GSE CRT bonds were among the best performing structured credit and fixed income sectors in 2023. Limited issuance of just $9.4bn, well below $23.2bn in 2022, combined with high carry from the floating nature of their coupons and robust housing fundamentals, pushed spreads significantly tighter over the course of the year. On-the-Run (OTR) Single-A CRT spreads tightened from 225 to 130, BBB CRT spreads tightened from 325 to 210, BBs tightened from 525 to 290, and Bs tightened from 1150 to 575. Despite fears of a housing market slowdown, home prices increased on a national level by 4.8% YoY according to the S&P CoreLogic national index, as a limited supply of housing dominated high mortgage rates and low affordability.  Non-QM was the largest new issue sector in RMBS, with around 40% of the volume despite 2023 issuance being down $10bn. Just like other RMBS sectors, Non-QM had a very strong finish to the year, especially as interest rates rallied from 5% to 3.8%. OTR A1s (AAA) finished at 155bp over Treasuries, A2s (AA) at a spread of 195bp, A3s (A) at 225 and M1s (BBB) at 320bp. Over the course of the year, the credit curve flattened significantly with M1s tightening 265bp. In December, investors began to show a preference for 2020 and 2021 discount coupons backed by a low gross WAC collateral (3.5 to 5.0) that offer more price upside in a rate rally, with some subordinate tranches off seasoned discount collateral rallying by 7-10%.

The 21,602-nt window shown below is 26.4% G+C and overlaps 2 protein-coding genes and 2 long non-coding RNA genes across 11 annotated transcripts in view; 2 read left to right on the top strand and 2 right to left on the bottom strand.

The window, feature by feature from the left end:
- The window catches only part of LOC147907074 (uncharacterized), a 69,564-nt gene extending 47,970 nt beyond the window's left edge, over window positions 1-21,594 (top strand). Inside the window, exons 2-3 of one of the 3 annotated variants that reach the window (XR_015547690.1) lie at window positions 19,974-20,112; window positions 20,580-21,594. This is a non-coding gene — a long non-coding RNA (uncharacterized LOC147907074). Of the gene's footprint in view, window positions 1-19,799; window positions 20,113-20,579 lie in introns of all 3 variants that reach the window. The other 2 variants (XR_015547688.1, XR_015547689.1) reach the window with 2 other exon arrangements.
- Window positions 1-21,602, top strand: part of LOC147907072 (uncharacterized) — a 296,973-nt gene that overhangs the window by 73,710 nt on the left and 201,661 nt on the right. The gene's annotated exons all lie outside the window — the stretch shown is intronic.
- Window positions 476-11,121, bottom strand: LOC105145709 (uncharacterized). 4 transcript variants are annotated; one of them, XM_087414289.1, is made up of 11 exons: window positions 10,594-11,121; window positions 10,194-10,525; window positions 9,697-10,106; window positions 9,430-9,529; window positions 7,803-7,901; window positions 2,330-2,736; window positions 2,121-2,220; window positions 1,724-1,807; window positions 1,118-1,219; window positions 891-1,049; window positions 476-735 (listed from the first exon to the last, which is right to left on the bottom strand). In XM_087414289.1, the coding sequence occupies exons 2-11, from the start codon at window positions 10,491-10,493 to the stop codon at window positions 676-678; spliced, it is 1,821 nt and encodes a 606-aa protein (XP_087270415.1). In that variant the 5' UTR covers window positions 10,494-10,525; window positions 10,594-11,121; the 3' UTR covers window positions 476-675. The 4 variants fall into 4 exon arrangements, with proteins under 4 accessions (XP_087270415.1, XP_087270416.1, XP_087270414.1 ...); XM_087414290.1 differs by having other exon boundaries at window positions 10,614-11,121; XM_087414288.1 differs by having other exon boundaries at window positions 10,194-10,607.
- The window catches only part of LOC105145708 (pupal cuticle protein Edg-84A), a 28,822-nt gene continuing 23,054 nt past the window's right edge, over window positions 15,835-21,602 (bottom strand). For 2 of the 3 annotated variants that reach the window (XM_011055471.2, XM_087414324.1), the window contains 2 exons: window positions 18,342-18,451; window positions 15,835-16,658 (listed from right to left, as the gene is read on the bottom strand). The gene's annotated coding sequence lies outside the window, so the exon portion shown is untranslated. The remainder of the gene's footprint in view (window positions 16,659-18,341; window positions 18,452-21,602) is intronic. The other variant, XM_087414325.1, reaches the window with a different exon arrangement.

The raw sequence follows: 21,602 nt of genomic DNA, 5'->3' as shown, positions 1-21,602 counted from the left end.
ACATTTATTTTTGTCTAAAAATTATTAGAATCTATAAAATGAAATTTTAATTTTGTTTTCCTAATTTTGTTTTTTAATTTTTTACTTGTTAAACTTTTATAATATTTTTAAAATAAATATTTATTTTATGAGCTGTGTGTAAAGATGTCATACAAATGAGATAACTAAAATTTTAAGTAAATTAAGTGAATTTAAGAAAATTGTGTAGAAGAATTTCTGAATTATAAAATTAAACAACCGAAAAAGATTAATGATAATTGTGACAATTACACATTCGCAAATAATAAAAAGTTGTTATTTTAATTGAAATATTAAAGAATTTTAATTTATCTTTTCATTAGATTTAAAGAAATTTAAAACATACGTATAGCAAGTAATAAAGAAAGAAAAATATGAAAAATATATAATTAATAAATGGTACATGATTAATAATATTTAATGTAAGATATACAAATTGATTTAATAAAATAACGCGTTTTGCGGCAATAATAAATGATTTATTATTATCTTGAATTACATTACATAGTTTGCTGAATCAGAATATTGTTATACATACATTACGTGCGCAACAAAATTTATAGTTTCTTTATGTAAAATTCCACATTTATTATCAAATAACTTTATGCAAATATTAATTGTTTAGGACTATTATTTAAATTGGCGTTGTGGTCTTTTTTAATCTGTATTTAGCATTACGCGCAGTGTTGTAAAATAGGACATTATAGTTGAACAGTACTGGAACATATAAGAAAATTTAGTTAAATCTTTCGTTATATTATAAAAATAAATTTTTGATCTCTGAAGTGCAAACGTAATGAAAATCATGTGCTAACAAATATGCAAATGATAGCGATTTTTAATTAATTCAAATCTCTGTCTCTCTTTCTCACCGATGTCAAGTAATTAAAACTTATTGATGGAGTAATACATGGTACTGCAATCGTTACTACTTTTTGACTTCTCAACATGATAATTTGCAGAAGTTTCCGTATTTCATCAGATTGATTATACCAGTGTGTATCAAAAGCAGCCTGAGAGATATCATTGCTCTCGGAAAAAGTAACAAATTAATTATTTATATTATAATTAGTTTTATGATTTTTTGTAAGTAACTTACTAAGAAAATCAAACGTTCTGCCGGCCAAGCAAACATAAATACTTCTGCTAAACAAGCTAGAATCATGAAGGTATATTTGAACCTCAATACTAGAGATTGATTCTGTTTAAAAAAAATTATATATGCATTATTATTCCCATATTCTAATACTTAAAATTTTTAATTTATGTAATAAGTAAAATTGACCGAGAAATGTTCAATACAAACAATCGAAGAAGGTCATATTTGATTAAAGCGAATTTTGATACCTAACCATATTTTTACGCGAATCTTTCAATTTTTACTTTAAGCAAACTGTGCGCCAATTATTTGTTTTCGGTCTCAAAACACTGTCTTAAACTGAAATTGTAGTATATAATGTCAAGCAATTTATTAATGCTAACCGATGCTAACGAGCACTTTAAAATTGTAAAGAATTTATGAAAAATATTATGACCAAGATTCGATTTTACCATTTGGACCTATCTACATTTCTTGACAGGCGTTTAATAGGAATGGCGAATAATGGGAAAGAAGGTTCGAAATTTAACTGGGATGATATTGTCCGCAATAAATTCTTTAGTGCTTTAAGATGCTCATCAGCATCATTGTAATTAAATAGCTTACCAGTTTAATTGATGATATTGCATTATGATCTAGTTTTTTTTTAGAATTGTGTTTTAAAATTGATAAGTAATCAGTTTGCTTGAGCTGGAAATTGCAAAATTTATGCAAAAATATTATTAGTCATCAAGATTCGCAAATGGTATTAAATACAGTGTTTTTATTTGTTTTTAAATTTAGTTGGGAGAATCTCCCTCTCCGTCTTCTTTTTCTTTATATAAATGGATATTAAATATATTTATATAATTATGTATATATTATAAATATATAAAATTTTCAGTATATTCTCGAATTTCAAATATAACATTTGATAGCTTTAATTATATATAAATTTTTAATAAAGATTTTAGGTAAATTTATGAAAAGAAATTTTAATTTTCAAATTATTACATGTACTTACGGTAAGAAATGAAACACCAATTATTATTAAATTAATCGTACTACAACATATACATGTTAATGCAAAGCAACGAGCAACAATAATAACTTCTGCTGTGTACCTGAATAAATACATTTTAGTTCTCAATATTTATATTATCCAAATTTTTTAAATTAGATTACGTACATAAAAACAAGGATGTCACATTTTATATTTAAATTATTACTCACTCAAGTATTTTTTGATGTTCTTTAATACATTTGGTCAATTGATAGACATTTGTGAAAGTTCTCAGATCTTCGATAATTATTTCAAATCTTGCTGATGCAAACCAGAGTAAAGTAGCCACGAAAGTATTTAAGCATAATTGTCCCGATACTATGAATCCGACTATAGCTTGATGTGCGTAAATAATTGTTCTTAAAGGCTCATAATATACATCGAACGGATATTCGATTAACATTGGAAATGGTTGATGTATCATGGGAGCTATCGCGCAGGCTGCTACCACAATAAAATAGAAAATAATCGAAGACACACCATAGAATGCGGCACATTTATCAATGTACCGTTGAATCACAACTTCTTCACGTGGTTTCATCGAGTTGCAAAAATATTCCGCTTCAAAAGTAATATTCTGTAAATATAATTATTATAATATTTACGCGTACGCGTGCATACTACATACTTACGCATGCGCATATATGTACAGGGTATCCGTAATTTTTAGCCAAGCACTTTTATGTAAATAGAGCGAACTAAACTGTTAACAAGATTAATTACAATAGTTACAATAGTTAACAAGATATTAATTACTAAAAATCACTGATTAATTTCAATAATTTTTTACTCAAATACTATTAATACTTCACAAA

RPL 2023 gross supply was $10.7bn, down from about $16.0bn in 2022.  Senior AAA spread levels tightened to 140bp, while AA and A subordinate tranches tightened to 175bp and 190bp over Treasuries. Issuance of Home Equity Lines of Credit (HELOCs) and Closed End Second mortgages (CESs) increased in 2023 to $4.5bn, up from $0.9bn in 2022, with a weighted average FICO of 740 and a combined LTV of 68%.  AAA HELOC tranches ended the year at 145bp while BBBs saw spreads tighten to 315bp. Legacy RMBS saw limited spread tightening in 2023 due to poor liquidity conditions, as the majority of RMBS accounts preferred to focus on more on-the-run sectors. Spreads tightened toward the end of the year with investment-grade subprime floater spreads trading through 200bp while non-IG subprime floaters cleared at spreads in the mid-to-high 200s.


Lower interest rates and greater prospects for a soft landing/no recession scenario catalyzed CMBS spreads to tighten in Q4, as better prospects for loan maturity resolutions encouraged cash-heavy investors to push up CMBS prices. The spread tightening was not uniform across CMBS subsectors. Most of the interest was directed towards new issue on-the-run conduit bonds with investors particularly drawn by stronger underwriting standards and the higher starting interest rates of 2023 vintage collateral. LCF (last-cashflow) AAA Conduit tranches tightened by 10bp in Q4 to finish the year at 134bp, while on-the-run BBB- spreads dropped inside 900bp to finish the year at 875bp, 75bp tighter for the quarter. However, unlike all other structured credit sectors, CMBS spreads were wider for the year as LCF AAAs widened by 5bp and BBB- tranches by 175bp.